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Lung Cancer Research Highlights

Lung cancer is by far the leading cause of cancer death among both men and women
in the United States. Our research program has played a role in many of the prevention, screening, and treatment advances that save lives from lung cancer today. And, we continue to fund research to help save even more lives in the future. 


See If the Quit2Heal Clinical Trial Is for You

If you smoke and have been diagnosed with cancer in the last 24 months, you may be eligible to participate in a research study that will test a smartphone app to help you quit smoking. 

Learn more at: Quit2Heal.org

Supporting Research for Non-Tobacco Related Cancers

Smoking is by far the leading cause of lung cancer, but about 20% of people who die from lung cancer have never smoked or used any other forms of tobacco. In fact, some lung cancers occur in people without any known risk factors.

Since the early 1990s, the American Cancer Society has invested over $134 million in lung cancer research, including over $29 million for research specific to lung cancer not associated with smoking. 

Most People with Lung Cancer Smoked

Smoking cigarettes is the biggest risk factor for lung cancer and causes about 80% of deaths from the disease. But people who don’t smoke can develop lung cancer too. A new study found that out of 100 people in the United States who were recently diagnosed with lung cancer, about 12 of them (12%) had never smoked cigarettes. The study was co-led by the US Centers for Disease Control and Prevention (CDC) and the American Cancer Society (ACS). The results were published in a research letter in JAMA Oncology.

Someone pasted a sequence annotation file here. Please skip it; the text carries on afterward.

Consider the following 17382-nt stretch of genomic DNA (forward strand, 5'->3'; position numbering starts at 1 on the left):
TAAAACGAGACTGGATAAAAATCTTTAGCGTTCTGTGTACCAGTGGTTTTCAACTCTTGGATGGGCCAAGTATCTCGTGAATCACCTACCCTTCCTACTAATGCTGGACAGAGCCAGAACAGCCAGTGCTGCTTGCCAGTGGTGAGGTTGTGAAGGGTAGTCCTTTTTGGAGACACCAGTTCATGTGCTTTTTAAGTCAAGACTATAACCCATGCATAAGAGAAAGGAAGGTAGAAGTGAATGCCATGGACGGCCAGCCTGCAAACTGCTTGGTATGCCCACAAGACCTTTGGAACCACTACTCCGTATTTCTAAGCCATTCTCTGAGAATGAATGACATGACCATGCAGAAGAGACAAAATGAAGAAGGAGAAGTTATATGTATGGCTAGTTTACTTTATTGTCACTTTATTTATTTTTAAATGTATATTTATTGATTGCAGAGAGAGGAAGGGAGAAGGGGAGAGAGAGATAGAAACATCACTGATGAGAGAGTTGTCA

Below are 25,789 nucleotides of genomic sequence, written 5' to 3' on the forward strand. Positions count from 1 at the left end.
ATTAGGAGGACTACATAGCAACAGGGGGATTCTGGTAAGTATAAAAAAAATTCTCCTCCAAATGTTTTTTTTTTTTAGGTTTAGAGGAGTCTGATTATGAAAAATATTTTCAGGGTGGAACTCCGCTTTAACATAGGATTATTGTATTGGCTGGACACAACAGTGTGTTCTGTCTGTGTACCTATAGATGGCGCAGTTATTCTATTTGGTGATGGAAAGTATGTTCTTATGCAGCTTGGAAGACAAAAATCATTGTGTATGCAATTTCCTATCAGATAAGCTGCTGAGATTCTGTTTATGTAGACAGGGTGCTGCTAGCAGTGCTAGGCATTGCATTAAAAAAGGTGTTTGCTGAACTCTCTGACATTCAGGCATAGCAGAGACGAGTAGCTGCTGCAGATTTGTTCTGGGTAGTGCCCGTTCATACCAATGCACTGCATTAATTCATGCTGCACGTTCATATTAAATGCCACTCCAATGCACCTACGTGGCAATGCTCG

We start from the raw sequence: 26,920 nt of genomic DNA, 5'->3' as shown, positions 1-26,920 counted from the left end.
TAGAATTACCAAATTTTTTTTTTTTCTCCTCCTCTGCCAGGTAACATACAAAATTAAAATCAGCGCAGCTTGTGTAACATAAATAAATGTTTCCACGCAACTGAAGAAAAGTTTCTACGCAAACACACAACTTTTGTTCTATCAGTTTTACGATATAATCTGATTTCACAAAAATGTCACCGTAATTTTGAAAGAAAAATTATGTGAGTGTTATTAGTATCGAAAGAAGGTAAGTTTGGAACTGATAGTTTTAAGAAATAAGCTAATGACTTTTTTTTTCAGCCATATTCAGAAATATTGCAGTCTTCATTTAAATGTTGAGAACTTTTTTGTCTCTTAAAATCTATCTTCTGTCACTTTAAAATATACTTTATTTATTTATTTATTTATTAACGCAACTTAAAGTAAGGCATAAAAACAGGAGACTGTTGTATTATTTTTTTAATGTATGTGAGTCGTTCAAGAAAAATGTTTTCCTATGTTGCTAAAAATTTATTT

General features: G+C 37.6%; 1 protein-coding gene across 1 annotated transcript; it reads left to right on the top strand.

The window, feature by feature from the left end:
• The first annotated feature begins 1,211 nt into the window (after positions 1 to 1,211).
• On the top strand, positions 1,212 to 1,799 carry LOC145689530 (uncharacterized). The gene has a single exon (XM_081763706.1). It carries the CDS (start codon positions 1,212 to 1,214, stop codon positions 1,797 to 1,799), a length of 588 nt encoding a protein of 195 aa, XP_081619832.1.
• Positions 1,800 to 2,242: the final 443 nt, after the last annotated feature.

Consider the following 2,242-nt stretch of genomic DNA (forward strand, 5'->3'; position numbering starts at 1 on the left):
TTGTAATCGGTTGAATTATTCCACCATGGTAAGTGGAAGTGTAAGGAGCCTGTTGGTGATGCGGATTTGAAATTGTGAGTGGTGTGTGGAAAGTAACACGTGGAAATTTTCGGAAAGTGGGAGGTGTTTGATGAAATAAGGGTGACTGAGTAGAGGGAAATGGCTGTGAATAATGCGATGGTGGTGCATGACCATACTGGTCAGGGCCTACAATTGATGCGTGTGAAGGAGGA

See the full highlight about smoking and lung cancer statistics. 

Spotlight on ACS Research Publications

The American Cancer Society (ACS) employs a staff of full-time researchers and funds scientists across the United States who relentlessly search for answers to help us better understand cancer, including lung cancer. Here are some highlights of their work.

Stopping Smoking Earlier in Life Reduces More Risks

“Our results clearly show harms from smoking and health benefits from quitting smoking among men and women of all racial ethnic groups and all ages, especially younger age groups.” —Farhad Islami, MD, PhD

See the highlight about Dr. Islami's published study.

 

Mini Mouse Lung Organoids Offer New Lab Model for Research

“We know very little about the early events that transform a normal lung cell into a cancer cell. In this study, we were able to use tumor samples from people who had been diagnosed with an early stage of lung cancer to show that our organoids truly mimic what happens in patients at the very early stages. We can see changes in the organoids within 7 days that can take months to see in lab mice and even longer, probably years, in patients.”—Carla Kim, PhD

 

See the highlight about Dr. Kim's published study.

 

Improving Quality of Life for Lung Cancer Survivors

“A primary goal of my research is to develop and evaluate the impact of supportive care interventions that are tailored to the needs of patients with cancer and their caregivers throughout their illness trajectory.

“I’m using innovative delivery modalities, including mobile apps, video tools, and telehealth, to make supportive care interventions accessible outside of the cancer clinic for patients and their caregivers.

“In this pilot study with my Massachusetts General Hospital colleagues, we tested the feasibility and acceptability of virtual visits for patients with lung cancer to help achieve their best possible quality of life  after their treatments had ended.” —Jennifer Temel, MD

See the highlight about Dr. Temel’s published study.

 

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Lung Cancer Grants

74 Grants with $27 Million of Funding as of August 1, 2021


We Fund Cancer Researchers Across the US

The American Cancer Society funds scientists who conduct research about cancer at medical schools, universities, research institutes, and hospitals throughout the United States. We use a rigorous and independent peer review process to select the most innovative research projects proposals to fund. 

Lung Cancer Statistics in Brief

Outlook for Lung Cancer Is More Promising Than Ever Before